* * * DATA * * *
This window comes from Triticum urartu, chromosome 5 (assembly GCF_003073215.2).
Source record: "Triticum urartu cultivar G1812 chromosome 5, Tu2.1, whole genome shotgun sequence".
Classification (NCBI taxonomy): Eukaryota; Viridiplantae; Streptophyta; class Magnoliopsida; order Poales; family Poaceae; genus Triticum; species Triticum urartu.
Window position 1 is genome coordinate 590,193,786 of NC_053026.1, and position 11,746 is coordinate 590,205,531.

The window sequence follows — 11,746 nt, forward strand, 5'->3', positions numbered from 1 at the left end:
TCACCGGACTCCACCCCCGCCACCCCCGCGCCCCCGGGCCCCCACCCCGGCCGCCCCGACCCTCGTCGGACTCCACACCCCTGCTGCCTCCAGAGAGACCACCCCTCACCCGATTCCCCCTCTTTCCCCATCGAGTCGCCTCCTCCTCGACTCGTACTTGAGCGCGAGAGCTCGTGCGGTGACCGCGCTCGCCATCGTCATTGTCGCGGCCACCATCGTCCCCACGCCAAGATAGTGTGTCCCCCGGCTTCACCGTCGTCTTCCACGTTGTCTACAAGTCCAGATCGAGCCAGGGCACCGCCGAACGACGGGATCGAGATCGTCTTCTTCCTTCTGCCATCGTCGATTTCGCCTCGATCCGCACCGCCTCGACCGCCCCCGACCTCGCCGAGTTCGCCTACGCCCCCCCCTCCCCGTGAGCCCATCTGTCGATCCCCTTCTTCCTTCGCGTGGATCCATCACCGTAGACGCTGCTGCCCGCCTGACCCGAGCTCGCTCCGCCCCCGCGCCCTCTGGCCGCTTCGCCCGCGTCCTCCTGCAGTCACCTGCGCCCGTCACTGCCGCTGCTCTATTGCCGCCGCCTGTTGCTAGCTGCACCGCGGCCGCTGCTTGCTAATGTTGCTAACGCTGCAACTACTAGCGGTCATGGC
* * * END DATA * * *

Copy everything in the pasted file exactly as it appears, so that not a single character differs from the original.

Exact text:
This window comes from Triticum urartu, chromosome 5 (assembly GCF_003073215.2).
Source record: "Triticum urartu cultivar G1812 chromosome 5, Tu2.1, whole genome shotgun sequence".
Classification (NCBI taxonomy): Eukaryota; Viridiplantae; Streptophyta; class Magnoliopsida; order Poales; family Poaceae; genus Triticum; species Triticum urartu.
Window position 1 is genome coordinate 590,193,786 of NC_053026.1, and position 11,746 is coordinate 590,205,531.

The window sequence follows — 11,746 nt, forward strand, 5'->3', positions numbered from 1 at the left end:
TCACCGGACTCCACCCCCGCCACCCCCGCGCCCCCGGGCCCCCACCCCGGCCGCCCCGACCCTCGTCGGACTCCACACCCCTGCTGCCTCCAGAGAGACCACCCCTCACCCGATTCCCCCTCTTTCCCCATCGAGTCGCCTCCTCCTCGACTCGTACTTGAGCGCGAGAGCTCGTGCGGTGACCGCGCTCGCCATCGTCATTGTCGCGGCCACCATCGTCCCCACGCCAAGATAGTGTGTCCCCCGGCTTCACCGTCGTCTTCCACGTTGTCTACAAGTCCAGATCGAGCCAGGGCACCGCCGAACGACGGGATCGAGATCGTCTTCTTCCTTCTGCCATCGTCGATTTCGCCTCGATCCGCACCGCCTCGACCGCCCCCGACCTCGCCGAGTTCGCCTACGCCCCCCCCTCCCCGTGAGCCCATCTGTCGATCCCCTTCTTCCTTCGCGTGGATCCATCACCGTAGACGCTGCTGCCCGCCTGACCCGAGCTCGCTCCGCCCCCGCGCCCTCTGGCCGCTTCGCCCGCGTCCTCCTGCAGTCACCTGCGCCCGTCACTGCCGCTGCTCTATTGCCGCCGCCTGTTGCTAGCTGCACCGCGGCCGCTGCTTGCTAATGTTGCTAACGCTGCAACTACTAGCGGTCATGGC